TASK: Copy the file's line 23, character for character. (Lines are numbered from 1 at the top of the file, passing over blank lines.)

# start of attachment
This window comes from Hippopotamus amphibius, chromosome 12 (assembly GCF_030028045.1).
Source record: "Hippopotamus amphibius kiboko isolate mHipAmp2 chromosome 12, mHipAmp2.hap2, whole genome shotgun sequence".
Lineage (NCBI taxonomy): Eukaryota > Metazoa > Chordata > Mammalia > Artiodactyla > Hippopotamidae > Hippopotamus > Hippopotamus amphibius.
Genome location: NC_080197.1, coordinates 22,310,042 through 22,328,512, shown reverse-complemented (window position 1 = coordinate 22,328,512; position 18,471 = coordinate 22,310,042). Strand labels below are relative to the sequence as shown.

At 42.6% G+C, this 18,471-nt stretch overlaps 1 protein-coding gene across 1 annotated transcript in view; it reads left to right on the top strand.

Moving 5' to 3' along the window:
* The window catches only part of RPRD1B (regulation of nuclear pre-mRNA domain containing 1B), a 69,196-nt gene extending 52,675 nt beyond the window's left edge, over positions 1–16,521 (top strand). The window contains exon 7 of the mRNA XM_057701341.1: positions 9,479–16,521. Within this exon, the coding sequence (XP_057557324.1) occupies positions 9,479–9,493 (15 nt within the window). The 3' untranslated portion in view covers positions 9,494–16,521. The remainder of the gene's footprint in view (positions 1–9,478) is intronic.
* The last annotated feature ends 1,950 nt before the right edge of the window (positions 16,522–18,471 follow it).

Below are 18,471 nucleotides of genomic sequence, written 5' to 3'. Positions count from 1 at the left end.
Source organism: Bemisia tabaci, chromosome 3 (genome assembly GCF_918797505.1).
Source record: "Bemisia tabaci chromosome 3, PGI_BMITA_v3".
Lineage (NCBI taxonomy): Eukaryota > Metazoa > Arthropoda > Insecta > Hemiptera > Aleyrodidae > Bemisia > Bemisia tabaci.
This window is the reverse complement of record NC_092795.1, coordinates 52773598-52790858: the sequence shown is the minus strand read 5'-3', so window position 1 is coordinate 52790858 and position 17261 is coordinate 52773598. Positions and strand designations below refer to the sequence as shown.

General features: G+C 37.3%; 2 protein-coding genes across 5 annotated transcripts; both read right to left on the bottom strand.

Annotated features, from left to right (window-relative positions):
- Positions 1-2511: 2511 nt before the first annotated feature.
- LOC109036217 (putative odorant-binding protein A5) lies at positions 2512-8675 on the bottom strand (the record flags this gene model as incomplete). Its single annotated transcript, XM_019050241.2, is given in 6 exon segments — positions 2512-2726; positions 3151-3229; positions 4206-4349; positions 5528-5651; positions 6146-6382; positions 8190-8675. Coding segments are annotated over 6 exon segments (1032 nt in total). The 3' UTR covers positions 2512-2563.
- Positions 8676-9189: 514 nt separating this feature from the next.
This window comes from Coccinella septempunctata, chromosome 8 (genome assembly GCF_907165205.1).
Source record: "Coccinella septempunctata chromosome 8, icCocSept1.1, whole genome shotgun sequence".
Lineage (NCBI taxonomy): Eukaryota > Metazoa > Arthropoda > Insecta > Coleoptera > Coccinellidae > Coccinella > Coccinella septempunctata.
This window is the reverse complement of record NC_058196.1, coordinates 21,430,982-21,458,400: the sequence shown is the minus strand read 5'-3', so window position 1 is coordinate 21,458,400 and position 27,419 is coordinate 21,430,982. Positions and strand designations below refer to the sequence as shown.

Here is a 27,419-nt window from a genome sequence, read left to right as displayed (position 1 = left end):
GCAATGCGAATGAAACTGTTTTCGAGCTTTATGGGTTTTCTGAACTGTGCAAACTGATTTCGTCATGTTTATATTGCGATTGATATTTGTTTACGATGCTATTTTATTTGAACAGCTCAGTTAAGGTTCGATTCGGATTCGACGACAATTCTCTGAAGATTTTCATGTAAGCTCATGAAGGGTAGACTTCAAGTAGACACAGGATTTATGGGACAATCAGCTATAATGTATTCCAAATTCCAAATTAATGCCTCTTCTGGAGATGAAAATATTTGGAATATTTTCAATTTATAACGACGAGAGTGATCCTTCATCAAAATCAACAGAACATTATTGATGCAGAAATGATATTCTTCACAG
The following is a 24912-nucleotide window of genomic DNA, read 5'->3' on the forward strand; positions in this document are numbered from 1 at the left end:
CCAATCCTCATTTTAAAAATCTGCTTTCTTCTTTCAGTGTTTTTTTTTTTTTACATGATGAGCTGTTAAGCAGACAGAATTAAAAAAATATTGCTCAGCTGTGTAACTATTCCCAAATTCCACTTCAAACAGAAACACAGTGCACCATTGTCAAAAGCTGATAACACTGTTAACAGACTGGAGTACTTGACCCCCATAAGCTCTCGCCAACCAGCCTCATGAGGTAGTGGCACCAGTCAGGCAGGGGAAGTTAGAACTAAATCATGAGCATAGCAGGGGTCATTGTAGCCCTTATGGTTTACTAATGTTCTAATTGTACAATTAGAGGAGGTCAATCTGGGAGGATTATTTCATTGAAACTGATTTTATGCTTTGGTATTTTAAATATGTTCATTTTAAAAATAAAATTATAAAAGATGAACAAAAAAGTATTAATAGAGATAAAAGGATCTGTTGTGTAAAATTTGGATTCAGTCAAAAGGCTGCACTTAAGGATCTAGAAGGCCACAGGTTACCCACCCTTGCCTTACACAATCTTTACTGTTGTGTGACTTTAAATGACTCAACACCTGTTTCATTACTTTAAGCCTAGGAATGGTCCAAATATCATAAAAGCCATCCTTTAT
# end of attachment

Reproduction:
Here is a 27,419-nt window from a genome sequence, read left to right as displayed (position 1 = left end):